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5 things we saw between Ohio State and Maryland

OSU redshirt junior linebacker Craig Fada (38) celebrates during OSU's 49-28 victory over Maryland on Oct. 10. Credit: Samantha Hollingshead / Photo Editor

OSU redshirt junior linebacker Craig Fada (38) celebrates during OSU’s 49-28 victory over Maryland on Oct. 10.
Credit: Samantha Hollingshead / Photo Editor

Before Ohio State’s 49-28 victory over Maryland, The Lantern’s sports editors Ryan Cooper and Kevin Stankiewicz gave the five things they would be looking for on Saturday. Here is what came of those five items.

Can OSU convert on third down?

Coming into Saturday, OSU had successfully converted just 23 of 66 third-down attempts — a mark that ranked 103rd nationally.

OSU coach Urban Meyer said during the week that the Buckeyes would have to improve their third-down opportunities in order to run a more efficient offense — and they did just that against Maryland.

The combination of redshirt junior Cardale Jones and redshirt sophomore J.T. Barrett at quarterback combined to convert five of 11 third downs, plus a fourth down.

Early in the game, OSU was tested with a 3rd-and-16 after Barrett came in for Jones near the red zone. Barrett threw his first pass attempt of the game with a strike to redshirt junior receiver Michael Thomas for 20 yards and a first down.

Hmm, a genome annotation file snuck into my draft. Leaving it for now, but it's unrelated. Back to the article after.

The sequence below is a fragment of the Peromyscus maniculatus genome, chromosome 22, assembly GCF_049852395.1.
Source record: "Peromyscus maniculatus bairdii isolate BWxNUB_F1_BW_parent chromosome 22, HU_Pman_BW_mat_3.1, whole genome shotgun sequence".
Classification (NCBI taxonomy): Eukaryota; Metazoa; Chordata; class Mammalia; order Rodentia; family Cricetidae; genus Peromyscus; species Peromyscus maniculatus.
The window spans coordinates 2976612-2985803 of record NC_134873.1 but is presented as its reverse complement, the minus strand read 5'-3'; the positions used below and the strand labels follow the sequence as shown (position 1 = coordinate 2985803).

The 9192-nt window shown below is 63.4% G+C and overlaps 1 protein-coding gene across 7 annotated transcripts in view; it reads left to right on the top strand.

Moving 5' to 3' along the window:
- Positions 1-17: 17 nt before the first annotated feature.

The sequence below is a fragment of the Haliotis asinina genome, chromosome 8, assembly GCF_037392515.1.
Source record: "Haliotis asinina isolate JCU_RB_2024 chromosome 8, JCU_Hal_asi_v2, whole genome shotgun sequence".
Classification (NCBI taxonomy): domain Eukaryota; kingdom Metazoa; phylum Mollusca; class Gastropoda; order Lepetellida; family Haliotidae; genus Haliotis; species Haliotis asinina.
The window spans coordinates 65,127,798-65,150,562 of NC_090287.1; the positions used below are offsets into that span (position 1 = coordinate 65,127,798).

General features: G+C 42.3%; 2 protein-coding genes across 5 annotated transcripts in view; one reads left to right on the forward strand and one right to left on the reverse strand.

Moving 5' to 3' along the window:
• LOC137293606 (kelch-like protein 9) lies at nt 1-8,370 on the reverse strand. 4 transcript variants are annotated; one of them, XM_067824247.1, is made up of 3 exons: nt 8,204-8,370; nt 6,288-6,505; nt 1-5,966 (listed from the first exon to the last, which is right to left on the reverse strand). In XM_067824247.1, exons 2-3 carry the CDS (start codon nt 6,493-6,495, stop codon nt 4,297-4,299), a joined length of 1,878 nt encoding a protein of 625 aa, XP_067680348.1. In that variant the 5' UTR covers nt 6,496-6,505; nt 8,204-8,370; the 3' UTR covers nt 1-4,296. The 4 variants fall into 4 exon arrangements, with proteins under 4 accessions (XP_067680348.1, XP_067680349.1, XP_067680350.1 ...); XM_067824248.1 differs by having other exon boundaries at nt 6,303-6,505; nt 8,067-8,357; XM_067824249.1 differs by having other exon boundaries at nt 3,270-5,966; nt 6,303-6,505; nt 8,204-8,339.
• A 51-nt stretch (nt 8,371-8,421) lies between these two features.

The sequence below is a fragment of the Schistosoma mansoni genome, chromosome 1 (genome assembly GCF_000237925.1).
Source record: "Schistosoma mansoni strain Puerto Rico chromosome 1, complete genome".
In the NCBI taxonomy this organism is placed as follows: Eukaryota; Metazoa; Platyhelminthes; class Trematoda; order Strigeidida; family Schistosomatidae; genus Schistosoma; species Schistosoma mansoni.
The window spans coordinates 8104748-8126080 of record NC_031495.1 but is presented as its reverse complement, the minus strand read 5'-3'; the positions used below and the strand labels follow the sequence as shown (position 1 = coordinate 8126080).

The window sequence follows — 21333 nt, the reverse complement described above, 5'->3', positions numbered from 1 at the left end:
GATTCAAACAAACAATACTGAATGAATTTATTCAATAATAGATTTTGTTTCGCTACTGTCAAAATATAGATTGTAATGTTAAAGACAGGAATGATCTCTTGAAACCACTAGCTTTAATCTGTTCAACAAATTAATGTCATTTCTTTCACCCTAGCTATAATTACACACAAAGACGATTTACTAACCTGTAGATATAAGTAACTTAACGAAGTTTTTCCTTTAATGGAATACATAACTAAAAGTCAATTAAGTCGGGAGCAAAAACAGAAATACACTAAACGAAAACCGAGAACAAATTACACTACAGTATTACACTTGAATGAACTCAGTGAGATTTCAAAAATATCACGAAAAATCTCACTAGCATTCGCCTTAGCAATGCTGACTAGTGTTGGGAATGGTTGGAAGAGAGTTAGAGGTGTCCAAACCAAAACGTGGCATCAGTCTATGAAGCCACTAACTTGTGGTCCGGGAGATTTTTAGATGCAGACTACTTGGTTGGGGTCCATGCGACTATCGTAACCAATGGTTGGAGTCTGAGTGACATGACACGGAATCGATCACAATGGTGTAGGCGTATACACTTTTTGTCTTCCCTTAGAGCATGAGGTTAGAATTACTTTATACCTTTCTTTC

That conversion ended up leading to a touchdown run to tie the game at 7-7, and is even bigger when considering that redshirt senior kicker Jack Willoughby has missed all three of his kicks from more than 31 yards away, including a wide-left 44-yarder on Saturday.


Getting flagged for mistakes due to both over-aggressiveness and lack of discipline was another item Meyer said concerned the coaching staff on both offense and defense.

While an improvement over the eight penalties for 109 yards the week before against Indiana, the coach likely still wasn’t pleased with the performance in avoiding the laundry.

The Buckeyes were flagged six times for a total of 45 yards on Saturday, including four by the offensive line.

Redshirt senior Chase Farris, redshirt sophomore Billy Price and redshirt sophomore Evan Lisle were whistled for false starts. Additionally, senior center Jacoby Boren was called for a hold, which negated a positive run and led to Willoughby eventually missing the field goal.

The other two penalties came on the defensive side of the ball, namely by junior defensive end Joey Bosa. First came an offsides penalty on Maryland’s first drive, then a nearly critical one on the first drive of the second half.

Bosa flew in with a late two-handed shove to the helmet of Maryland redshirt junior quarterback Perry Hills, immediately drawing a 15-yard penalty for roughing the passer. That wasn’t all, however, as Bosa was also tabbed with targeting, meaning a possible ejection from the remainder of the contest.

An automatic review of the targeting call led the referees to overturn it, allowing Bosa to stay in the game. The Terrapins ended up finding the end zone and tying the game at 21.

Will Curtis Samuel factor in more?